All of the sprues and parts are designated a letter and series of numbers, which correspond to the instruction manual.  The manual looks detailed and thorough, although I will let you know how well it stands up when I am actually building it.  I have only just started to work with some of the pieces, and was relieved to discover that the kit is made of high quality plastic similar to what GW uses (thankfully nothing like what the Mantic Dreadball models are cast with).  It seems slightly harder than GW plastic, but it still cuts easily with an x-acto blade, and the moldlines can be quickly scraped from the pieces with the back of the blade (without getting badly scratched, requiring extensive sanding to fix).  The hardness, coupled with the way pieces attach to the sprue makes them extremely easy to remove with a clippers without tearing the plastic.  GW’s sprues taper as they approach the actual part, while the Crusader kit has the sprue round off and then extend to the part on a fine rod of plastic.  This allows them to be clipped very close to the actual model without it damaging it.  It is a subtle change, but one that make trimming and removing the pieces from the sprue quicker and easier.  Thus far, the entire kit seems to benefit from many small improvements like this.

The spacers on the corner of the sprues were an excellent addition.
The composition of the plastic and the way
the pieces attach to the sprue make them easy to remove.

In addition to the main Crusader kit itself,  I was also sent a variant sword arm and a second gattling cannon arm to replace the sword arm entirely.  Impressively, the arms for the Leviathan are designed to twist off, so that they are easy to replace (a feature that would greatly benefit the Forge World Titans).  They also included a different generator to replace the archaic looking torch-style power pack that comes standard with the kit (the new one looks very reminiscent to the generators that power Dreadnoughts).  Finally, I was also given two smaller soldier models.  One a female soldier with a sniper rifle of some sort, the other an armoured warrior leading a chained beast.  Both look nice, finely detailed and tiny in comparisons to the lumbering Crusader.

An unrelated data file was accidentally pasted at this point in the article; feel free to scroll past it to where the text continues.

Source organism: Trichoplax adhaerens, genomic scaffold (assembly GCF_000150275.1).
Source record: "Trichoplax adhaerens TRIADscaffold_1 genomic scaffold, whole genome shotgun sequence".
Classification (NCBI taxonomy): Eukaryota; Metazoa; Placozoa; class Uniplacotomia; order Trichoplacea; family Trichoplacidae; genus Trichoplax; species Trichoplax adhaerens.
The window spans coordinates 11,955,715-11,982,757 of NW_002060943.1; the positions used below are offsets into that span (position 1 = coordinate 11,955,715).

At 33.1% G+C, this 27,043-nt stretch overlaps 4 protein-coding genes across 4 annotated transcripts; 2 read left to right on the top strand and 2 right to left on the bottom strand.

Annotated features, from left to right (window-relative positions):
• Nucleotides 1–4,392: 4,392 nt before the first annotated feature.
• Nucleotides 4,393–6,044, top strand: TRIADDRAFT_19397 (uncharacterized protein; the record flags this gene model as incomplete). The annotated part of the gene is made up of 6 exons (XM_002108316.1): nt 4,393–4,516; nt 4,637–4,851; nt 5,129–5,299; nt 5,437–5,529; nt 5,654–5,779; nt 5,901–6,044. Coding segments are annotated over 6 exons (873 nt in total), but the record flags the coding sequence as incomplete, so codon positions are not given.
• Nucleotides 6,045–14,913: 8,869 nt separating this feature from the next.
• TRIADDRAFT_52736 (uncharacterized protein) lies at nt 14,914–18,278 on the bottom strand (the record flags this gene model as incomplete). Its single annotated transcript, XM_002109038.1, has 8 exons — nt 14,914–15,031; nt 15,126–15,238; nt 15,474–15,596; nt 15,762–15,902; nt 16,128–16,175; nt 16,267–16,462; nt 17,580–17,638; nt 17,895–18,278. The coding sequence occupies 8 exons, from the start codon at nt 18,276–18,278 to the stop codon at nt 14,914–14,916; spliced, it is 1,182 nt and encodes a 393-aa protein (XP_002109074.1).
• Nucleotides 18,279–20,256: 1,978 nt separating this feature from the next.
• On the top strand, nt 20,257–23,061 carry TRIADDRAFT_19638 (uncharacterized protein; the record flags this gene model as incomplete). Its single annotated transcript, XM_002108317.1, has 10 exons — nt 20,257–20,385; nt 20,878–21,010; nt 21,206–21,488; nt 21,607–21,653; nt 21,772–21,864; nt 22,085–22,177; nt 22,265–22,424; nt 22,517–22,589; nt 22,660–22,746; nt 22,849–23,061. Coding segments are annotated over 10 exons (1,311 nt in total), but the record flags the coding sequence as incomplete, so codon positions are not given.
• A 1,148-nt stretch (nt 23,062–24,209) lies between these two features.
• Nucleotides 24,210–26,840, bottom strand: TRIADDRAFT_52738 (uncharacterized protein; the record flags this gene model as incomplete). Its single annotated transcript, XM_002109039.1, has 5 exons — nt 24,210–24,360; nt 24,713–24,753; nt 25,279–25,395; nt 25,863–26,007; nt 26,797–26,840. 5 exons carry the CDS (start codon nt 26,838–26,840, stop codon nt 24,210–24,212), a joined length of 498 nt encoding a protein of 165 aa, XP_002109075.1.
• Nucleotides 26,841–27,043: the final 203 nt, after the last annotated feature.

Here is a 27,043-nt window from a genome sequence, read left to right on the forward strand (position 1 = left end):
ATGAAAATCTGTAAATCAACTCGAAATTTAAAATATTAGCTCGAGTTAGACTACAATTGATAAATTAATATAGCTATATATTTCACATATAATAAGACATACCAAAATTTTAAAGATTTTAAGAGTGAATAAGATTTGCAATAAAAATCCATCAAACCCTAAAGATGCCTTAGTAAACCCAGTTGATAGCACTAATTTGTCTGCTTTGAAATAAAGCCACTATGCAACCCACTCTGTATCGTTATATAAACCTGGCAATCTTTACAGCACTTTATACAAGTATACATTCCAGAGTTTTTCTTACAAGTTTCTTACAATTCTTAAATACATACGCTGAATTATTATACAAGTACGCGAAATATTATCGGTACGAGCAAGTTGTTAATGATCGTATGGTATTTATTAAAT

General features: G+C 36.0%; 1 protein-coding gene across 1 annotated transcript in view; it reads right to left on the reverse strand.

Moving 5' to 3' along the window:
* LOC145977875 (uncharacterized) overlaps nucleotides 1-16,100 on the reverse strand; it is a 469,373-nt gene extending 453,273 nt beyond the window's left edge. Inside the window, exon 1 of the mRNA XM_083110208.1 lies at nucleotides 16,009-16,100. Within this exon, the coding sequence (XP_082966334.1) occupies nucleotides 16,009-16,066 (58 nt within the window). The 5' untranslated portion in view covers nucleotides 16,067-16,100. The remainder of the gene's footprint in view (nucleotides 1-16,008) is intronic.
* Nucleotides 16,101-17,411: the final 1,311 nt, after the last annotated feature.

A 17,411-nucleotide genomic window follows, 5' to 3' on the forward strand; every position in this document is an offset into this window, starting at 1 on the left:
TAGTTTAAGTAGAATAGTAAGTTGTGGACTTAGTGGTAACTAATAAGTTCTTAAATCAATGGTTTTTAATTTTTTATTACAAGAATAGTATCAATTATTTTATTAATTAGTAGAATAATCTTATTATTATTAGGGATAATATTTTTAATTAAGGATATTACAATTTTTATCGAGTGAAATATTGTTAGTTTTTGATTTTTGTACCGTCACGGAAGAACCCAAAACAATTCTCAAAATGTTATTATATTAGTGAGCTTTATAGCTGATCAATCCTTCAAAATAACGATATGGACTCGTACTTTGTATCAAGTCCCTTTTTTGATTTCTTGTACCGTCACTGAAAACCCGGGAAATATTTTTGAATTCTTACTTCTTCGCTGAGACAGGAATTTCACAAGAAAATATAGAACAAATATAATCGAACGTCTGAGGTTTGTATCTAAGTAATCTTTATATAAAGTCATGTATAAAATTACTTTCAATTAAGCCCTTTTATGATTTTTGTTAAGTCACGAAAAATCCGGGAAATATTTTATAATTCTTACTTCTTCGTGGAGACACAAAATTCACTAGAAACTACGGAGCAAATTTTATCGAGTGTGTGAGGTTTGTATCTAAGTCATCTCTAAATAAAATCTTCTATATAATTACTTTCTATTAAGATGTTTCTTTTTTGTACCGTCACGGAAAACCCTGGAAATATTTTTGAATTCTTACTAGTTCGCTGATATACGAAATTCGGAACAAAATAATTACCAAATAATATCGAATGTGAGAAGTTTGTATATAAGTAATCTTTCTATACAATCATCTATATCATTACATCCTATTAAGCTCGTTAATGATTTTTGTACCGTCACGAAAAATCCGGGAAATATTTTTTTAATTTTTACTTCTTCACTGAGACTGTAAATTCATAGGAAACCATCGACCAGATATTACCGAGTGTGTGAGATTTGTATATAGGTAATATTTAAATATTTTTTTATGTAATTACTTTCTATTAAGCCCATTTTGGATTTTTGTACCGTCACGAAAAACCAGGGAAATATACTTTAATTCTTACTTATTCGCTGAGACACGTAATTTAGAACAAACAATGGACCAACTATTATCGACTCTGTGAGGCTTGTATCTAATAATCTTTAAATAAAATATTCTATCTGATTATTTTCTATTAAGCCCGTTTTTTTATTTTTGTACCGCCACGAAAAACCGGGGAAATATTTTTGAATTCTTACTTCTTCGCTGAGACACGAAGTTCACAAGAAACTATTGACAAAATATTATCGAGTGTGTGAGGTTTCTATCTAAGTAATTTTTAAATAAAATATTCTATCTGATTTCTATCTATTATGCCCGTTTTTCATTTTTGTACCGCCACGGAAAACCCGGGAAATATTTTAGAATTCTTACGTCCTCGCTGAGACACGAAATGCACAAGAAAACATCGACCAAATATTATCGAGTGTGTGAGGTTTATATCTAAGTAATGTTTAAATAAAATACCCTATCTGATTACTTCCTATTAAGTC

Ada and the Shadokesh mock-ups.
Ada and the Shadokesh in pieces.
All told, I have been very impressed with my first hour or so with the kit.  It is clear that DreamForge is passionate about what they are doing, and are striving to do all in their power to make the best models possible.  I cannot wait to start trimming and assembling the titan in earnest.  I will keep you informed as I progress.  Let me know if you have any questions!

-Godwyn Fischig

Read more about the assembly process!


  1. Can't wait to see the progress on this one!

    1. Yeah, I am hard at work on the legs (which are probably the most complex part of the kit), and hope to have a new post about it in the next few days. But I will say that it has been a pretty smooth assembly; the instructions are pretty clear and everything goes together nicely.